Culture & Society

The Emerging Alternate: How Indie Films Are Bringing Feminist Themes To Screen

With commercial Hindi cinema following patriarchal tropes, indie films like ‘All India Rank’ and ‘Laapata Ladies’ bring to the big screen the feminist idioms we desperately need. They showcase real people with their real needs, desires, and loves, the way they ought to be.

A screengrab from ‘All India Rank’

Two films. Two beating hearts. United by earnestness and an honest, feminist, and warm gaze on life and dreams. Varun Grover’s ‘All India Rank’, and Kiran Rao’s ‘Laapata Ladies’ are both heartwarming tales of dreams, lives, circumstances, and struggles within worlds around us. Their protagonists have their wins big and small and are heroes in their own stories. They look at the world through eyes seeking to understand, to make a mark, to decode the realities. They falter and fail, they unlearn and adapt, and they live — understanding themselves and the world, its restrictions, complexities, compulsions and contradictions.

The films are united in their authenticity and simplicity. They don’t simplify the world they are set in, however very simply engage with those complexities, keeping the innocence of their characters and worlds alive. Vulnerability is an asset and innocence is an armour. And a world that slowly converges to help them enables them — restoring faith in the inherent goodness of people. All of these are rarities in commercial Hindi cinema we see today and are forced to consume.

Juxtapose these values with the high decibel, overtly dramatic, deeply violent, nationalistic hyperboles laced in toxic masculinity of ‘Pathaan’, ‘Jawan’, ‘Fighter’, ‘Tiger 3’ (just some of the highest grossers last year) or the brazenly misogynistic, best ignored ‘Animal’. Each of these top grossers had much in common. There was glorification of toxic, brawny masculinity, and objectification of the female leads with them being reduced to a prop at best to propel the story forward. With ‘Animal’, these definitions fell to new depths, with overt celebration of violence against women, patriarchal morality and regressive ideas.

In sharp contrast, the aesthetics of the male leads in ‘All India Rank’ and ‘Laapata Ladies’ are scrawny and young and are deeply vulnerable. They cry, yearn to express, and are unsure how to. They too are governed by ideas of success and failure, respond to parental pressure, however, authentically, softly, and warmly so. Their worlds are not those of guns, Pakistani enemies, violence and noise, but those of walkmans and escapes, of bicycles and trains, of mothers who love them and they are most honest with. Emotions are not weaknesses and they show their care and their love.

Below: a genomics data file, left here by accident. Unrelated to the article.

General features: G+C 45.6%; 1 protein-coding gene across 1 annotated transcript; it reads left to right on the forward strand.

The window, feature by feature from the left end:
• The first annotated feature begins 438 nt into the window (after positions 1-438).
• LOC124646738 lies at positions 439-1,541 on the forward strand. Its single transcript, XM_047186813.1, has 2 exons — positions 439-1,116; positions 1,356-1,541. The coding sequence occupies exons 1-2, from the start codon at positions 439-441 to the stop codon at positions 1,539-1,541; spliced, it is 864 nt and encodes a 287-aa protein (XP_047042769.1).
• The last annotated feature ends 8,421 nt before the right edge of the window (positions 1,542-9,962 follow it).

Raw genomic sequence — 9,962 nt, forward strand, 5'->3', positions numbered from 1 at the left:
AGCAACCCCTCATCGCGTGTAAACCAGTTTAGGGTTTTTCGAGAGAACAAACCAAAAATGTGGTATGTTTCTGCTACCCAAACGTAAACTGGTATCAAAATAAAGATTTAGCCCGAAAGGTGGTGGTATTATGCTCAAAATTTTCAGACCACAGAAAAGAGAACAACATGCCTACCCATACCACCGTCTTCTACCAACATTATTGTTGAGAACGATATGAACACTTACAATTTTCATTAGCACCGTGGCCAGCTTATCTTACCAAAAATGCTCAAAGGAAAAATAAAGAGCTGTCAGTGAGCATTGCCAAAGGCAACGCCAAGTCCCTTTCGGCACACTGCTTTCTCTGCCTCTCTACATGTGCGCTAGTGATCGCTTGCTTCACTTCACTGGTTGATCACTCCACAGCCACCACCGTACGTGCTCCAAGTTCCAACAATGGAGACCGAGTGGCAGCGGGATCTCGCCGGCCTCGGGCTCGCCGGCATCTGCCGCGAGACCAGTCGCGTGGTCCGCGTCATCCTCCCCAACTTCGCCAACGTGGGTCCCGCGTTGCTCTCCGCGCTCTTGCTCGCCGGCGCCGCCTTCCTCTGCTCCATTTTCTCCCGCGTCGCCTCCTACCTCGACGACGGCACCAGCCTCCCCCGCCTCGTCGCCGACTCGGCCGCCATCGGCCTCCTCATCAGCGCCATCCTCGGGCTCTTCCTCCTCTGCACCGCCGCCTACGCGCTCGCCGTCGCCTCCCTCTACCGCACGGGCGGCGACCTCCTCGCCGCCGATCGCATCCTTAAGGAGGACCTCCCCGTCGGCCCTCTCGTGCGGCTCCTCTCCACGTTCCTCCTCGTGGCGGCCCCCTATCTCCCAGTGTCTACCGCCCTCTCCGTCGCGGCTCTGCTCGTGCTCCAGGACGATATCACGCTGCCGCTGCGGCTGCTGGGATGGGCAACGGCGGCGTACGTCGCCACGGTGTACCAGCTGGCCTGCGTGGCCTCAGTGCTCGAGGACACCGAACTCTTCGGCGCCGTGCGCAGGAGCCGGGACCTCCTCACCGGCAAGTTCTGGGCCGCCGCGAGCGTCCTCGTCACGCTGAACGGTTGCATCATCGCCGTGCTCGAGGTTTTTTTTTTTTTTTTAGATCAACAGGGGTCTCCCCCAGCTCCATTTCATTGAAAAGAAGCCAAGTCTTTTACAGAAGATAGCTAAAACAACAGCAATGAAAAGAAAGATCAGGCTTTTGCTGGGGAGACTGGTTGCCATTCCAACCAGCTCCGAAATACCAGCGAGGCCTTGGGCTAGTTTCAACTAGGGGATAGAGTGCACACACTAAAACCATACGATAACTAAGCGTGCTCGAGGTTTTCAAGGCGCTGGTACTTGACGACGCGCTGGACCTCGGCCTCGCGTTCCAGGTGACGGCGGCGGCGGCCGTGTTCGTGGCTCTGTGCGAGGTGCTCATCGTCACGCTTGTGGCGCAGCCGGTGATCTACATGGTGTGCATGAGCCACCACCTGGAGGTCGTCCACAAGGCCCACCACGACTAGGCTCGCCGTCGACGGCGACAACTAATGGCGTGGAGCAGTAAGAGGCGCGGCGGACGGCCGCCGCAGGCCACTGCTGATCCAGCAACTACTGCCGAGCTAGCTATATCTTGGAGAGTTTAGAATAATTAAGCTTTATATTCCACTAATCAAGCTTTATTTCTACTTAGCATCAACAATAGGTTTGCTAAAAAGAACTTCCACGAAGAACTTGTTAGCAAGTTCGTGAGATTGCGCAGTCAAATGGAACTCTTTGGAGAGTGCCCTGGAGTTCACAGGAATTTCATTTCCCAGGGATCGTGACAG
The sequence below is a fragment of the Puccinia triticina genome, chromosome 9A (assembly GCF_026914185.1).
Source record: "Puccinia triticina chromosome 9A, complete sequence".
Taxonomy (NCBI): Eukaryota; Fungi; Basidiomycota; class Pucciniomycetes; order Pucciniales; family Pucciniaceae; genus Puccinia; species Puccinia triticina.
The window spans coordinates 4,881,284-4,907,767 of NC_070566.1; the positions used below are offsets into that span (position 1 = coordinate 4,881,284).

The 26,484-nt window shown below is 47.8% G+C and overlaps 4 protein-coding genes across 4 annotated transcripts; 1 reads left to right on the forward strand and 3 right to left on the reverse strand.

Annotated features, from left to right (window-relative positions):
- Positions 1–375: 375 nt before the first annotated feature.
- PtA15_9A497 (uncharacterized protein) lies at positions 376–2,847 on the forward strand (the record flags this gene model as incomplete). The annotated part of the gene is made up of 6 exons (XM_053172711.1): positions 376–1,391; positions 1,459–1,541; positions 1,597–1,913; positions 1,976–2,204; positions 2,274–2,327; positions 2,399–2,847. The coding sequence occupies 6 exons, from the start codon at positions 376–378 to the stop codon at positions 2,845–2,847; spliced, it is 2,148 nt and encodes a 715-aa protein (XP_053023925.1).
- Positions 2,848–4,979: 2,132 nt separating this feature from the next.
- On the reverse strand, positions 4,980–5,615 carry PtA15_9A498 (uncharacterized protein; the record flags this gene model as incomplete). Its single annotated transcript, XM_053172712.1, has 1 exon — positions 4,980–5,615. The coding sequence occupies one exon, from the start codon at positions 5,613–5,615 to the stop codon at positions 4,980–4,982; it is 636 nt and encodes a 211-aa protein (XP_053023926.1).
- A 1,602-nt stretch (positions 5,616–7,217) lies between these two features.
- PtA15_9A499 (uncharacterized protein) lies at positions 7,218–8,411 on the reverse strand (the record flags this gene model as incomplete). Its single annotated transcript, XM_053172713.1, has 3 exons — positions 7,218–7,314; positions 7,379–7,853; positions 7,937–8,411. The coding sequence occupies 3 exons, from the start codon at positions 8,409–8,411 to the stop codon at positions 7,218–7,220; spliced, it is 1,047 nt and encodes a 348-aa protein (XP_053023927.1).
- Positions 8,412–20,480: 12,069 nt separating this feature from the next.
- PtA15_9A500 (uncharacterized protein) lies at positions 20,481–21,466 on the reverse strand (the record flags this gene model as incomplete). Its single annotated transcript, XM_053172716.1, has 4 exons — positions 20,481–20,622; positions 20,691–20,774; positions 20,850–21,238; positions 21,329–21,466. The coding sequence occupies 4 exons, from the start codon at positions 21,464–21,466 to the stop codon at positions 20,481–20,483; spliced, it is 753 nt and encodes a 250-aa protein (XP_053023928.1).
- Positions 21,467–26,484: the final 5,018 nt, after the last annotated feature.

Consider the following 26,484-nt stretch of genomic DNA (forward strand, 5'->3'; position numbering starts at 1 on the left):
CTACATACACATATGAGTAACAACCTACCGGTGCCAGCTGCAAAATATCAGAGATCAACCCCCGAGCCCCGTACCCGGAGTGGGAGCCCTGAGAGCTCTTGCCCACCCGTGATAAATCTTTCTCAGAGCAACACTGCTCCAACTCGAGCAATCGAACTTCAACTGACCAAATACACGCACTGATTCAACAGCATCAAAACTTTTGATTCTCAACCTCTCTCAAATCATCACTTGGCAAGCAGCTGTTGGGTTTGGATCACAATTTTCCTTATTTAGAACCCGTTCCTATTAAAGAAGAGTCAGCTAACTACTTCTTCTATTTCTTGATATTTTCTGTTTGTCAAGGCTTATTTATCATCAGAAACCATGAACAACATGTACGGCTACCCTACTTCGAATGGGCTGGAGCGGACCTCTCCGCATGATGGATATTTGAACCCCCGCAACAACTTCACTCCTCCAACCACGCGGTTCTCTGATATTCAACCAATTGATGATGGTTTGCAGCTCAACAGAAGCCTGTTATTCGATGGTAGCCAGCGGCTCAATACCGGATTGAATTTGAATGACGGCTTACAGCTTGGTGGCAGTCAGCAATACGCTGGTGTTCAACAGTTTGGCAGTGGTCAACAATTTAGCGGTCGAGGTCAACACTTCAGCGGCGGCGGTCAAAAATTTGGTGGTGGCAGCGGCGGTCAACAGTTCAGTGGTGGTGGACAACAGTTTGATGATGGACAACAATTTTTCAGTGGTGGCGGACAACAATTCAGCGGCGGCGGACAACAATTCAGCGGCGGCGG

The characters of the mother in both ‘All India Rank’ and ‘Laapata Ladies’, played with such depth and innocence by Geeta Sharma, are alike and so different. In ‘All India Rank’, she understands her son’s pain, empathises with her husband, and yet rationally discusses a plan B in case of impending failure of her son making it to IIT. In ‘Laapata Ladies’, we also see her yearning for female friendships and solidarities in the space of the home — a critical dialogue, a very large need that forms the building blocks of patriarchy. This is such a welcome change, especially when we look at the trajectory of the represented Indian mother in commercial Hindi cinema, from being a moral compass to a scheming mother-in-law, to being pedestalised for her choices and sacrifices over time. 

The women leads is where the difference is sharpest. Far from being ornamental and objectified, the women are real. They have dreams and are powered by them. Those dreams are rooted in ideas of identity, love, curiosity and achievements. Of being able to live through life with knowledge, which they recognise as their greatest freedom. Both the characters of Sarika (‘All India Rank’) and Jaya (‘Laapata Ladies’) are rooted in this desire to dream and see it become a reality. Possibly the greatest equaliser is the ability to dream even if not making them realities. There is a line in ‘Lapataa Ladies’ that says “sapne dekhne ki maafi nahin maangi jaati (you do not apologise for having dreams)” which is a gloriously simple way of showing us the power of dreams. 

What as audiences we also witness are sister solidarities. Breaking years of the myth that a woman is a woman’s worst enemy. Here women come together in experiences of the past and a shared present, in solidarity, love, and respect, building a support system for each other. Phool and Jaya both form these, with eventually the mother-in-law seeking a similar friendship. Women solidarities are one of the great feminist strengths and to see it represented in Hindi cinema is a novelty. 

What is also striking is the ease of humour with which these very serious stories are told. There are dashes of wit and situational humour, sometimes induced by nostalgia. There is a slight chuckle in us as audiences as we witness the innocence or moments on screen. In both films, the characters, their truths, and their reactions are all deeply relatable, a distinct departure from the alienating personas of stars taking on violent streams as narrators of their conflicts and stories. 

The alternate is making space for the real. In a world of hegemonic fantasy, singular definitions, and conformist ideas to the current regime that legitimises violence and patriarchy, it is the alternate that is showcasing real people with their real needs, desires and loves, the way they ought to be. And for that we as viewers and audiences must support such films. Watch them in theatres and make them make money. So that we have more indie cinema, more ‘All India Ranks’ and ‘Laapata Ladies’, instead of misogynistic regressive films like ‘Animal’ that arrest one’s ability to reason.